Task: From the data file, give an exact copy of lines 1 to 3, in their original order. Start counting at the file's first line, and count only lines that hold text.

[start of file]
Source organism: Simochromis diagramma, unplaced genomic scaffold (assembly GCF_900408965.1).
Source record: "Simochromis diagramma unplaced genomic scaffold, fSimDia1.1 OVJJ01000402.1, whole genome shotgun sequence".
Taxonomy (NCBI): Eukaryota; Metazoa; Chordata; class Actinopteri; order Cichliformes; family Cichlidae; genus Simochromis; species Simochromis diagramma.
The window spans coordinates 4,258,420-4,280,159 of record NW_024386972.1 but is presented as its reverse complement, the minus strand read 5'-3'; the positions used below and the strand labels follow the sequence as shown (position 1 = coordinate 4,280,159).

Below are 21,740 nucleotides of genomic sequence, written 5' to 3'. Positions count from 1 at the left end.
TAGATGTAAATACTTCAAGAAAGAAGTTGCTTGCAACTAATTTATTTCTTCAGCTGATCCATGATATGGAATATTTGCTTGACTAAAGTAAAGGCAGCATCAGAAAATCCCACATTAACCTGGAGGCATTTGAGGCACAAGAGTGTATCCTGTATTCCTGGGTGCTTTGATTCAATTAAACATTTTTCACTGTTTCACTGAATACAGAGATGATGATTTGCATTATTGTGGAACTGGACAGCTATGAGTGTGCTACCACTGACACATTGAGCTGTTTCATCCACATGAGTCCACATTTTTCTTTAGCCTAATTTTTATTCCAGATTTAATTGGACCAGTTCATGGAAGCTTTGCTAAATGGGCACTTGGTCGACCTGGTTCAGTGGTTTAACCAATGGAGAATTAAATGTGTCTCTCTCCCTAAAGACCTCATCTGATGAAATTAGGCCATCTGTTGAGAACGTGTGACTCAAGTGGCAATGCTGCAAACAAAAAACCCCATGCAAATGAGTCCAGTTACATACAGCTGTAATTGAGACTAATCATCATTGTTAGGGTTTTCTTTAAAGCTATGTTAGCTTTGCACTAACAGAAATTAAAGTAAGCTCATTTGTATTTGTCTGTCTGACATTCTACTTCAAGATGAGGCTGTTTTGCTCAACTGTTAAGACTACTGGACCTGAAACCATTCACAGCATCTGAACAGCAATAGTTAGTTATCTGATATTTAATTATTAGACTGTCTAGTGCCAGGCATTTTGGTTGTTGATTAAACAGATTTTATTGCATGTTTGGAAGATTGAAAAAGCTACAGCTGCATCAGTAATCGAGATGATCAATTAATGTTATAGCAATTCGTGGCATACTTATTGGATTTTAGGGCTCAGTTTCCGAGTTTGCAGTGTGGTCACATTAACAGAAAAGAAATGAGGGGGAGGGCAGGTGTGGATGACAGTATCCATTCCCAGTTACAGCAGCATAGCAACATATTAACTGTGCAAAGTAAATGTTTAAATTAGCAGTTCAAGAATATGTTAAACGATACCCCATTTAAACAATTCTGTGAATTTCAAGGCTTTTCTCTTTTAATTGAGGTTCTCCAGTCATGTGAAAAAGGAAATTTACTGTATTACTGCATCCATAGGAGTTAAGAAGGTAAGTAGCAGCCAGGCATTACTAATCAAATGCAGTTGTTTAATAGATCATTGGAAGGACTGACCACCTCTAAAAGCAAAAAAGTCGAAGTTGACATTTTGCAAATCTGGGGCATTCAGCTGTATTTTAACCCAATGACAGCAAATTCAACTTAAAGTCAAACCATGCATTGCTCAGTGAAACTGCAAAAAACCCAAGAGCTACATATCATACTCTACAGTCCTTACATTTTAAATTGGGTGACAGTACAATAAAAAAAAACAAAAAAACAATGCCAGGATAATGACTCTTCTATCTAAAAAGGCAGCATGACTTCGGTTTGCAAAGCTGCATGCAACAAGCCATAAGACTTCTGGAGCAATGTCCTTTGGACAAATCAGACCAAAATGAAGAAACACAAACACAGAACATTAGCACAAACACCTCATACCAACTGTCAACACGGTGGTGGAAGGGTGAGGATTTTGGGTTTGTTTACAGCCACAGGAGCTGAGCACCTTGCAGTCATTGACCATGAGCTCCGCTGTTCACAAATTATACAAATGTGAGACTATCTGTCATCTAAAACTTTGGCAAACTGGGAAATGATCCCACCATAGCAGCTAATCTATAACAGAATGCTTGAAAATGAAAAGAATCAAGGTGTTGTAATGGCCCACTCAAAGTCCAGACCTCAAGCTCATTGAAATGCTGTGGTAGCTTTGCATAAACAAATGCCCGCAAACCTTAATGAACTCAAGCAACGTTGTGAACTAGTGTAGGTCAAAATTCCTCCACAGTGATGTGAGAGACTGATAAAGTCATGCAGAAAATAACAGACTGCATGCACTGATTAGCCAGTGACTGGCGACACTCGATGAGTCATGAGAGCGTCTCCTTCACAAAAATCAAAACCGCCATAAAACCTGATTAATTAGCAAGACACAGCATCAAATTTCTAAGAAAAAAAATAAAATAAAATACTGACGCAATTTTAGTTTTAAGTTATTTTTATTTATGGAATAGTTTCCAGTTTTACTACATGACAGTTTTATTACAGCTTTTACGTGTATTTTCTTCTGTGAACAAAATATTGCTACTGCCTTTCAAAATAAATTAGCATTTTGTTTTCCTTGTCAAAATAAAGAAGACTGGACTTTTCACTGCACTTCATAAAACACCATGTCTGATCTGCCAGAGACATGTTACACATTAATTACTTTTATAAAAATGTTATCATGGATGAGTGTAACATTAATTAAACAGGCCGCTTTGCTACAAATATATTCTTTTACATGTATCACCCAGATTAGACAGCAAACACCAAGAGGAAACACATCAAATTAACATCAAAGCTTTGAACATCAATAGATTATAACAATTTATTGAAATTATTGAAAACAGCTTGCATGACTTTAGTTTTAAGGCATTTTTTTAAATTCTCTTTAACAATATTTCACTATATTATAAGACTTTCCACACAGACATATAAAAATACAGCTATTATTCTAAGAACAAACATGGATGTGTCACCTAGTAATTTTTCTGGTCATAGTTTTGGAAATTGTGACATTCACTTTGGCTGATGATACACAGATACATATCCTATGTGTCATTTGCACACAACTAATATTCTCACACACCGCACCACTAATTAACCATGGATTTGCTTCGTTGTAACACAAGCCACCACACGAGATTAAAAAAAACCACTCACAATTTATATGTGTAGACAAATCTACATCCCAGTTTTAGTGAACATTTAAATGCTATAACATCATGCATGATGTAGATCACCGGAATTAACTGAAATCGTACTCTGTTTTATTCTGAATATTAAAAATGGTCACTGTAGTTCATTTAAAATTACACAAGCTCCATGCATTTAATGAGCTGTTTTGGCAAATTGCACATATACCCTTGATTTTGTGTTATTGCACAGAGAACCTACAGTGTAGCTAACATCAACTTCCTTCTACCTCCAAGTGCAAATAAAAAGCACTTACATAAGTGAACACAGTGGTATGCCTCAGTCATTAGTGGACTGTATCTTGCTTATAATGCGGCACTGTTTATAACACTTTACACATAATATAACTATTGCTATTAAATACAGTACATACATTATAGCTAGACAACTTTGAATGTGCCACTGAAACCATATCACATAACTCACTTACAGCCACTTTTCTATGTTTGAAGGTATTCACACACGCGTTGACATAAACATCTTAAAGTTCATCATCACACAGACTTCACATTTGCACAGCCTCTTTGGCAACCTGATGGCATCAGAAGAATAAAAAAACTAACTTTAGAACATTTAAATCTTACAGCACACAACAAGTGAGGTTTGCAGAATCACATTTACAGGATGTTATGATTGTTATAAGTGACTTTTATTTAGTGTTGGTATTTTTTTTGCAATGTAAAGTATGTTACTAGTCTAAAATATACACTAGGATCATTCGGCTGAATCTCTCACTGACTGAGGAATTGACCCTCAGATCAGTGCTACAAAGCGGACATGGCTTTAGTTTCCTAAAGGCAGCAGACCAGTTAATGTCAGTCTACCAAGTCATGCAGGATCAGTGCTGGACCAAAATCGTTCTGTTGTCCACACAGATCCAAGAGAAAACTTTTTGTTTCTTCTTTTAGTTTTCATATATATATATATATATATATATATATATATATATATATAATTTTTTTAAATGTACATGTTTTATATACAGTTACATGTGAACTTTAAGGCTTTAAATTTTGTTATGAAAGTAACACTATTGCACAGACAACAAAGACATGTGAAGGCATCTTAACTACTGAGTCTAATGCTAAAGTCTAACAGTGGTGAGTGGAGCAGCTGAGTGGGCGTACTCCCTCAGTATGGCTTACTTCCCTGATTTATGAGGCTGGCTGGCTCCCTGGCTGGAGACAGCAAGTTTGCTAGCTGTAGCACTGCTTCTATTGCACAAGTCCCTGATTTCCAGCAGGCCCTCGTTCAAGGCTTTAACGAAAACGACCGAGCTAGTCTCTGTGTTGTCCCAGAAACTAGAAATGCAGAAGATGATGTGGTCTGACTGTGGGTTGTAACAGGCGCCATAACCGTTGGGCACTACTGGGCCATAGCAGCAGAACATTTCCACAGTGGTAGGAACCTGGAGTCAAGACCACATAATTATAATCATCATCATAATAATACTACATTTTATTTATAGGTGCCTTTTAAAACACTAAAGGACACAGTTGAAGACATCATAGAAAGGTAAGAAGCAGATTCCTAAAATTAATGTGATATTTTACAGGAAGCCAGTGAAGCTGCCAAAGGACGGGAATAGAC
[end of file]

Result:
Source organism: Simochromis diagramma, unplaced genomic scaffold (assembly GCF_900408965.1).
Source record: "Simochromis diagramma unplaced genomic scaffold, fSimDia1.1 OVJJ01000402.1, whole genome shotgun sequence".
Taxonomy (NCBI): Eukaryota; Metazoa; Chordata; class Actinopteri; order Cichliformes; family Cichlidae; genus Simochromis; species Simochromis diagramma.